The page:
The Pagan winter

Charles Dickens and his 'A Christmas carol' are routinely represented as a conscience-pricking call for charity at this time of the year. But, argues Harley Filben, there is more to the novel than that

The modern Christmas is not as old as it would like you to think - a Bacchanalian feast, in which the aim is to start eating in mid-afternoon and finish drinking in the small hours. The persistent influence of Puritan and Calvinist Protestantism in the early period of bourgeois ascendancy in this country had rather different ideas on how to commemorate the birth of Our Lord - asceticism, sobriety, moral reflection ...

The most enduring cultural document of the birth of ‘the festive season’ remains A Christmas carol by Charles Dickens, which appeared in 1843, at the tail end of a renewed interest in pre-Puritan religious celebration. Indeed, that part of the novel on which moral instruction weighs least heavily - the third ‘stave’, the visit from the Ghost of Christmas Present - takes the form of a jaunt through the streets of London, alive with communal celebration - snowball fights on the rooftops; the masses congregating in churches and chapels, “flocking through the streets in their best clothes, and their gayest faces”; the family feasts, in poor households and rich, miraculously free from social tension and unbearable in-laws.

Dickens - and his protagonist, Scrooge - has to confront a contradiction here, between Christian religiosity as a bulwark of the existing social relations of industrial exploitation and impersonal finance, and Christianity as an embodiment of shared, communal life. Like other contemporary Christmas revivalists, he endeavours to take the festival back, in some sense, ‘to its roots’, however mythical these roots may be. Dickens in fact goes further back than anyone else - he somewhat daringly attempts to save Christmas by way of a return to a distinctively Pagan spirituality.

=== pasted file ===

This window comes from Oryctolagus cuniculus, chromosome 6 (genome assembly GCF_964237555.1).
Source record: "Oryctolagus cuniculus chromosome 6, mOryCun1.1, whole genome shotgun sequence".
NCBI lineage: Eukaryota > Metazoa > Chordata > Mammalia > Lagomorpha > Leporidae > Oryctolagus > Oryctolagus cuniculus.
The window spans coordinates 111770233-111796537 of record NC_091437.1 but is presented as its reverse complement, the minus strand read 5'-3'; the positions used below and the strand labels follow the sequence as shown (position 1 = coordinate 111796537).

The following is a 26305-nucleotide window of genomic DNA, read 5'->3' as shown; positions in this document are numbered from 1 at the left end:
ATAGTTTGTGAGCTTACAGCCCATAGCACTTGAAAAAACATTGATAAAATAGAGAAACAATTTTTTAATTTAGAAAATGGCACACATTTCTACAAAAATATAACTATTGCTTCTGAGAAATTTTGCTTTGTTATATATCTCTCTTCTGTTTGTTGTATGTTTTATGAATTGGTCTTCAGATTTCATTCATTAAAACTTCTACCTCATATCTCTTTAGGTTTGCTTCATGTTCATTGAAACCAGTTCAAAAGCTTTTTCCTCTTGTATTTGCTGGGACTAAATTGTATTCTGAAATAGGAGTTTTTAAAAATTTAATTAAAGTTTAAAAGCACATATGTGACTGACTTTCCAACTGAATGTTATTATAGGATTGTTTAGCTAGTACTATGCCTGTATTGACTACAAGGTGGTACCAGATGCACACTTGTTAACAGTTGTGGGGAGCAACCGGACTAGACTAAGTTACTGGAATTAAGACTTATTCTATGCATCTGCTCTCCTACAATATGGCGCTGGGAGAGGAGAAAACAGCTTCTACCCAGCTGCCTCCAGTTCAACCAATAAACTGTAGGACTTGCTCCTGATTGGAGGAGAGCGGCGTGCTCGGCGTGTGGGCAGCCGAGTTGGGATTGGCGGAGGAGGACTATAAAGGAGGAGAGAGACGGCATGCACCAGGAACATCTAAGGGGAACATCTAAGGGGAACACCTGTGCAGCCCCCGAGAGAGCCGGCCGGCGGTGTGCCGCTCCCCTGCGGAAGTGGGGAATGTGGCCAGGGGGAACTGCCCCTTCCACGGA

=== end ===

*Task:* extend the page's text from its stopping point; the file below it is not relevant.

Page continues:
This is most visible in the homology between A Christmas carol and what is now known as ‘urban fantasy’. The latter (for example, Jim Butcher’s Harry Dresden novels, or Neil Gaiman’s Neverwhere) rewrites the contemporary urban landscape as split between the everyday existence of its human residents and a clandestine demi-monde of demons, spectres and undead. Instead of presenting a fully-realised fantasy world, the fantastic functions as an oblique slant on a space we all (think we) recognise. (The allegorical resonances are generally hard to miss - after all, cities really are divided spaces, ethnically and economically.)

A Christmas carol is a peculiarly clear prototype for this more recent phenomenon. Into the utterly drab daily life of Ebenezer Scrooge there erupts a whole other London - populated by ghosts in permanent limbo, as the cost of their failings in life: “the air filled with phantoms, wandering hither and thither in restless haste, and moaning as they went”. These unfortunates are apparently cut off from the living - their punishment is for it to be impossible for them to intervene in society; to be permanently cut off from a world they failed to improve in life. This agglomeration of spectres is the collective ghost of the rapacious front-end of capitalism.

Of these spirits, apparently only Jacob Marley is able to overcome his isolation. He is as confused about this as Scrooge - “how it is that I appear before you in a shape that you can see, I may not tell. I have sat beside you invisible many and many a day”. As the protagonist of this tale, Scrooge is partly responsible - it falls to him to be the narrative link between the two cities. It is also implicitly a function of Christmas - like any good Pagan feast day, the way is open for fleeting communion with the dead.

Apart from the dead in the strict sense, there are the spirits of Christmas, Past, Present and Yet To Come - perhaps part of an incomprehensibly enormous pantheon of animistic figures (indeed, Present claims to be one of many thousands of brothers). They are not cut off from the living - instead, their role is to intervene, strategically and (mostly) invisibly, in our lives. Present carries a torch, whose ashes, liberally sprinkled, bring jollity wherever they land; blissfully unaware, human subjects receive these gifts and imagine their happiness to be their own.